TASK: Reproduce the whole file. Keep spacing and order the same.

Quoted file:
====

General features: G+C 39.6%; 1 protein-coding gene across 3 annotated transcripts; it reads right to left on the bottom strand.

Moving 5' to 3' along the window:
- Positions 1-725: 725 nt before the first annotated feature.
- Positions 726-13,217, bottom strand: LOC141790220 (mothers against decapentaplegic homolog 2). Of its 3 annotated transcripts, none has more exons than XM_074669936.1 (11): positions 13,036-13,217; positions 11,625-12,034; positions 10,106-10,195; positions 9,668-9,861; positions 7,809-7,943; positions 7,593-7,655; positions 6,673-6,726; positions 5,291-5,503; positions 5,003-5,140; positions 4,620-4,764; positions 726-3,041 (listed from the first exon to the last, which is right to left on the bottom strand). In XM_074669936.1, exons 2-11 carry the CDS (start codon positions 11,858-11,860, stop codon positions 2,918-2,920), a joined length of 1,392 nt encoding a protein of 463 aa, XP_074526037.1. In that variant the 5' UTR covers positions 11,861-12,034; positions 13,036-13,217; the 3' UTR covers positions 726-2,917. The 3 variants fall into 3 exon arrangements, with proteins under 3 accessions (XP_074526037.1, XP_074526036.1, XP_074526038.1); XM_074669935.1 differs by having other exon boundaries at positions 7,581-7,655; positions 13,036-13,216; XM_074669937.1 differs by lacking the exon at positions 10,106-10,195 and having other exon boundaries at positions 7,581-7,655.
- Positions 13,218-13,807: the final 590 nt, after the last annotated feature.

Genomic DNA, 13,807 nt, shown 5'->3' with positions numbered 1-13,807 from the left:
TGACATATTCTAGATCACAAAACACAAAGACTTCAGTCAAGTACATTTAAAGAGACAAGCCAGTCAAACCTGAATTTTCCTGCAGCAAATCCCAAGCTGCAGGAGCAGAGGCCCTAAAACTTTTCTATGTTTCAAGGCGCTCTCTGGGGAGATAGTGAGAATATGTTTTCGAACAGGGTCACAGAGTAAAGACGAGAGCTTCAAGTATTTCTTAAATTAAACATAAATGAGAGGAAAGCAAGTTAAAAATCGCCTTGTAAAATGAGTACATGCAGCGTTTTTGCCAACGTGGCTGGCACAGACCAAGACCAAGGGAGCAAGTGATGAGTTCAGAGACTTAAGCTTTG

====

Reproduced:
General features: G+C 39.6%; 1 protein-coding gene across 3 annotated transcripts; it reads right to left on the bottom strand.

Moving 5' to 3' along the window:
- Positions 1-725: 725 nt before the first annotated feature.
- Positions 726-13,217, bottom strand: LOC141790220 (mothers against decapentaplegic homolog 2). Of its 3 annotated transcripts, none has more exons than XM_074669936.1 (11): positions 13,036-13,217; positions 11,625-12,034; positions 10,106-10,195; positions 9,668-9,861; positions 7,809-7,943; positions 7,593-7,655; positions 6,673-6,726; positions 5,291-5,503; positions 5,003-5,140; positions 4,620-4,764; positions 726-3,041 (listed from the first exon to the last, which is right to left on the bottom strand). In XM_074669936.1, exons 2-11 carry the CDS (start codon positions 11,858-11,860, stop codon positions 2,918-2,920), a joined length of 1,392 nt encoding a protein of 463 aa, XP_074526037.1. In that variant the 5' UTR covers positions 11,861-12,034; positions 13,036-13,217; the 3' UTR covers positions 726-2,917. The 3 variants fall into 3 exon arrangements, with proteins under 3 accessions (XP_074526037.1, XP_074526036.1, XP_074526038.1); XM_074669935.1 differs by having other exon boundaries at positions 7,581-7,655; positions 13,036-13,216; XM_074669937.1 differs by lacking the exon at positions 10,106-10,195 and having other exon boundaries at positions 7,581-7,655.
- Positions 13,218-13,807: the final 590 nt, after the last annotated feature.

Genomic DNA, 13,807 nt, shown 5'->3' with positions numbered 1-13,807 from the left:
TGACATATTCTAGATCACAAAACACAAAGACTTCAGTCAAGTACATTTAAAGAGACAAGCCAGTCAAACCTGAATTTTCCTGCAGCAAATCCCAAGCTGCAGGAGCAGAGGCCCTAAAACTTTTCTATGTTTCAAGGCGCTCTCTGGGGAGATAGTGAGAATATGTTTTCGAACAGGGTCACAGAGTAAAGACGAGAGCTTCAAGTATTTCTTAAATTAAACATAAATGAGAGGAAAGCAAGTTAAAAATCGCCTTGTAAAATGAGTACATGCAGCGTTTTTGCCAACGTGGCTGGCACAGACCAAGACCAAGGGAGCAAGTGATGAGTTCAGAGACTTAAGCTTTG